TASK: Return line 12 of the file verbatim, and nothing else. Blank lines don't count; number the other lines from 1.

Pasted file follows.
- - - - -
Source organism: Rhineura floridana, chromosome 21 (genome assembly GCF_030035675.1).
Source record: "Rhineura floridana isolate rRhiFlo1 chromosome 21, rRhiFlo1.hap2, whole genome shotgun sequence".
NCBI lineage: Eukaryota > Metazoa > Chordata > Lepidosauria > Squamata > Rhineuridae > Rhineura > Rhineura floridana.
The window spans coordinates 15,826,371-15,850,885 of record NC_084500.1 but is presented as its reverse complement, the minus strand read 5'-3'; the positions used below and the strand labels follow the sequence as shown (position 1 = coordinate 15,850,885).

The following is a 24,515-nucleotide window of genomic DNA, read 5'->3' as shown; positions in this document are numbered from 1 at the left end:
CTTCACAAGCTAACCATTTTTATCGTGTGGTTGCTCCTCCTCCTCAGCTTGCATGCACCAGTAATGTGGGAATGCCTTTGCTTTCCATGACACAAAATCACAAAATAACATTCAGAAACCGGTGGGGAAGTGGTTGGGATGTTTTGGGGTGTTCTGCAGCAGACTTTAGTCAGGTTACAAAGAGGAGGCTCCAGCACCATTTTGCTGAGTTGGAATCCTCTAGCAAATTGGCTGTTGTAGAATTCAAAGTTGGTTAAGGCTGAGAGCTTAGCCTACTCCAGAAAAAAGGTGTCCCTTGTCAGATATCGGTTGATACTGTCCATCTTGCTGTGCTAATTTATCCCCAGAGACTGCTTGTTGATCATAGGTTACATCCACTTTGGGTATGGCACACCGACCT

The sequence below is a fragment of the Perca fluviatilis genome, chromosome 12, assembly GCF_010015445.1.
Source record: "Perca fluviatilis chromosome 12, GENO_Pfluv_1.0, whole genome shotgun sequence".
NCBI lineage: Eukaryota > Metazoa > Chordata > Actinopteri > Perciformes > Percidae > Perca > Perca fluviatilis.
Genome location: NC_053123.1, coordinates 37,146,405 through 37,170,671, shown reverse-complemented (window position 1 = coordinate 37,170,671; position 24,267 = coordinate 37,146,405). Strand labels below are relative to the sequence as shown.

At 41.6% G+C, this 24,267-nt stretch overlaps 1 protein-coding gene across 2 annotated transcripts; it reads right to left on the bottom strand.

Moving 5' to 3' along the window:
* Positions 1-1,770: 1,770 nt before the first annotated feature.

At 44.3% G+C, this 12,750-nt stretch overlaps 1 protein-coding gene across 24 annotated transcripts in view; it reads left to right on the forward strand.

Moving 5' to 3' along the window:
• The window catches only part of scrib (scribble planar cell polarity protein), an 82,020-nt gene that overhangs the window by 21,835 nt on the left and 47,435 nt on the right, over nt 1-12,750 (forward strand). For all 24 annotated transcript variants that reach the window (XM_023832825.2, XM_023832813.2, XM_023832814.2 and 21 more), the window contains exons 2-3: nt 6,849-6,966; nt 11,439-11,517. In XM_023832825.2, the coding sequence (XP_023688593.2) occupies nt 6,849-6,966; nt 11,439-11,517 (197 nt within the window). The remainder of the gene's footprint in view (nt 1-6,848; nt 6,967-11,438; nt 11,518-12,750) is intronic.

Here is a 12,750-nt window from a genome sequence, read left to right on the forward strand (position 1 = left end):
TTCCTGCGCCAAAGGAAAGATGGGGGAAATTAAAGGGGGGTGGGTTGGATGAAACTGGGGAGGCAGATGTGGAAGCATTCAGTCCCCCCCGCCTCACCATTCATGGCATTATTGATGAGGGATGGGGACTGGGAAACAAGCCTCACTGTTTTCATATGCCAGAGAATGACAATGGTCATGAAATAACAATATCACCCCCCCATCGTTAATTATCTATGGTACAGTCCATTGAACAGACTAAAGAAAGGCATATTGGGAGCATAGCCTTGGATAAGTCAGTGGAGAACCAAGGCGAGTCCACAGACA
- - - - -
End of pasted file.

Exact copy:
Moving 5' to 3' along the window: